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Dalai Lama must balance politics, spiritual role

The Tibetan leader in exile must balance his stature as a monk with the very temporal demands of politics.

By Staff writers of The Christian Science Monitor, Staff writers of The Christian Science Monitor / March 24, 2008

Dalai Lama: He has no political power, but holds a global moral authority.

Mustafa Quraishi/AP


New Delhi and Beijing

Thrust inescapably into the eye of the international storm currently raging over Tibet, the Dalai Lama enjoys unique status as both the spiritual and political leader of Tibetans worldwide. That status, however, also poses him unique challenges.

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As the symbol of Tibetan aspirations for greater freedom from Chinese rule, the Nobel Peace Prize winner is buffeted from one side by Chinese officials vilifying him and from the other by young Tibetan exiles urging him to be more strident.

He must balance the concerns of a wary Indian government – which hosts his government in exile – and the desperation that Tibetans in China have expressed through their recent unrest.

Beyond all that, he must, as a Buddhist monk, match his words and actions in the worldly political arena with the nonviolent philosophy at the heart of his spiritual practice.

"What the Dalai Lama is currently doing is walking a tightrope," says Srikanth Kondapalli, a Tibet expert at Jawaharlal Nehru University in New Delhi.

That balancing act, adds John Bellezza, a Tibet scholar who knows the Dalai Lama, is made all the harder because "his temporal and spiritual leadership don't always harmonize as well as they might. Many of his difficulties are due to the underlying tensions he feels between the two hats that he wears."

No conventional political power

The Dalai Lama, who fully assumed his office 57 years ago, has scarcely any conventional political power: he controls no territory and heads an exiled government that no state recognizes.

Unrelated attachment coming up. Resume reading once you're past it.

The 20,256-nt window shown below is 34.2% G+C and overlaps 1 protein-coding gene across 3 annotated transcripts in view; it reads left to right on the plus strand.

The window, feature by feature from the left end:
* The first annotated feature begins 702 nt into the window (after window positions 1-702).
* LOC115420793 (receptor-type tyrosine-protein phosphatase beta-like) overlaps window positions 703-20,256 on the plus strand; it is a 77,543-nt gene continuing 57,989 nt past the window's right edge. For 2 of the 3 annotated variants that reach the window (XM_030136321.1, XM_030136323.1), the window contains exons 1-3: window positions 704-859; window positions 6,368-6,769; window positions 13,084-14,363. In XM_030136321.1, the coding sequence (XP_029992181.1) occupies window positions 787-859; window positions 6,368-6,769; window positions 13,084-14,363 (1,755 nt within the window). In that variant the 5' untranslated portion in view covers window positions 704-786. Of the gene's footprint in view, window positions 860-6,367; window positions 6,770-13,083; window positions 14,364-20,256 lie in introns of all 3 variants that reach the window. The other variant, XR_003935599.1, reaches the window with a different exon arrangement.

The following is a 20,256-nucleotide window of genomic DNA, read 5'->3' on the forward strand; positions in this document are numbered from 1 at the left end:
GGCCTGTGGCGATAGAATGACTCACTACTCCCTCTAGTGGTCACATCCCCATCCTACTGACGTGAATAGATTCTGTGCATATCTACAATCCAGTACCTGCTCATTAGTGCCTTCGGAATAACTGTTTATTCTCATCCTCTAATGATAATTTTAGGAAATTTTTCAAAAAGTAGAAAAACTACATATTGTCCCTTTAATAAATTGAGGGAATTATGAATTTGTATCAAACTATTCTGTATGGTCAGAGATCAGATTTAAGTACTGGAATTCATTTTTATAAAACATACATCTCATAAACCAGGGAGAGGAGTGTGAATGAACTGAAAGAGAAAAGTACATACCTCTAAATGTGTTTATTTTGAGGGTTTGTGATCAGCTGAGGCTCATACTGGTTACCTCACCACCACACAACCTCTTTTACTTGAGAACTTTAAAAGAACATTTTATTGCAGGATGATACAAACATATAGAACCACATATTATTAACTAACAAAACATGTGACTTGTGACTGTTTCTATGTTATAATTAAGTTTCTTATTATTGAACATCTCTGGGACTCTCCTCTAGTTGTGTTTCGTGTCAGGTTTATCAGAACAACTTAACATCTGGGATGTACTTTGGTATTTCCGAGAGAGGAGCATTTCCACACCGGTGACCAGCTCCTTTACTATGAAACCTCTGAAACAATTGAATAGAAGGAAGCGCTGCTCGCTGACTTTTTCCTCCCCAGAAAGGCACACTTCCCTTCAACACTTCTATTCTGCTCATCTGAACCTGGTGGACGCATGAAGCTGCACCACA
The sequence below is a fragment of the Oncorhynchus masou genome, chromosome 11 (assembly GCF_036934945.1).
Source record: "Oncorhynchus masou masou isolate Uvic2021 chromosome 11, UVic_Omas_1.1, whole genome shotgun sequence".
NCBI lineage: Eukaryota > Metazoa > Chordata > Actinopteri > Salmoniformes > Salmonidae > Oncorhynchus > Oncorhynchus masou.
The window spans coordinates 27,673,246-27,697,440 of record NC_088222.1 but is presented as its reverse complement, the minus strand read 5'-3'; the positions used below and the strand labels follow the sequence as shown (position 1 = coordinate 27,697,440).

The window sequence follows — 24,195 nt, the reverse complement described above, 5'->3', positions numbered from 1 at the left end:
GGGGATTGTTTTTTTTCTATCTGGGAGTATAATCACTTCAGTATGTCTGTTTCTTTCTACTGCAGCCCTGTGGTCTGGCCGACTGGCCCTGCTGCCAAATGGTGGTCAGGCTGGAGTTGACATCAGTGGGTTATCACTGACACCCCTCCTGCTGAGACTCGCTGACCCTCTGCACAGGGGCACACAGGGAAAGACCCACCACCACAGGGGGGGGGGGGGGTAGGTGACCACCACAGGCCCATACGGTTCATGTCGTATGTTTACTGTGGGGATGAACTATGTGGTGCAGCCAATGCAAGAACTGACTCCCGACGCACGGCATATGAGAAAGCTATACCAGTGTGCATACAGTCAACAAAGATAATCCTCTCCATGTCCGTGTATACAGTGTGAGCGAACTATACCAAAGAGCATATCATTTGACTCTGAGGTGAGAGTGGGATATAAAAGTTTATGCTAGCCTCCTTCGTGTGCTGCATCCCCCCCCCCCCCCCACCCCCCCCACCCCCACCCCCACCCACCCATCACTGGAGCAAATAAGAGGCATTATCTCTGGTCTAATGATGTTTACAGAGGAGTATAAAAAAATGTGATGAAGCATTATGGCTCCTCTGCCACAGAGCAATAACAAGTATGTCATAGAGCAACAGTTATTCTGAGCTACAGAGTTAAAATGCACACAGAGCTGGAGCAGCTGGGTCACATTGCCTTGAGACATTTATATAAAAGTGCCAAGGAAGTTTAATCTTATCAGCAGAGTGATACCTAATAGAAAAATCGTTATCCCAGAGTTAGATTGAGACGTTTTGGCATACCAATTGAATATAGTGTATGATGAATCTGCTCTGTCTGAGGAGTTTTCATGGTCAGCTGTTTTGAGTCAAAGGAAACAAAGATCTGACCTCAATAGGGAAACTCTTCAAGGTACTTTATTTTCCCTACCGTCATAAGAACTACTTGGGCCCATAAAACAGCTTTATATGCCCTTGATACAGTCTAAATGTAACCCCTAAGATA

Instead, he has parlayed a global moral authority matched only by Nelson Mandela into a commanding influence over world public opinion that sometimes has political consequences.

United Nations Secretary-General Ban Ki Moon last week exhorted Beijing to show restraint in dealing with Tibetan unrest, for example, and the speaker of the US House of Representatives, Nancy Pelosi, visited the Dalai Lama at his Indian headquarters in Dharamsala on Friday to urge the world to "speak out against China." China responded harshly, accusing Mrs. Pelosi, a longtime critic of China, of disregarding the rioters' actions.

The Tibetan leader's insistence on his readiness to talk with the Chinese government and his nonviolent approach "play very well internationally," says Brahma Chellaney, a China analyst at the Centre for Policy Research, a New Delhi think tank. "He has presented himself as a moderate, [even though] all he gets is oppression."

That has kept the Tibetan cause in the public eye in the West. But in his homeland, his 20-year-old policy of nonviolent pursuit of limited autonomy under Chinese sovereignty has proved fruitless.

Tibetans in the Tibetan Autonomous Region, as Beijing calls the area, are generally more prosperous than they were two decades ago,. But they enjoy no greater religious freedom, they complain that an influx of Han and Muslim Hui Chinese migrants has diluted their culture, and there are no signs that the government in Beijing is ready to relax its grip.

"He is the first to acknowledge that, so far, there have been no tangible results from his policy of patience," says Pico Iyer, author of "The Open Road," a portrait of the Dalai Lama to be published this week, who has talked at length with the Dalai Lama over many years.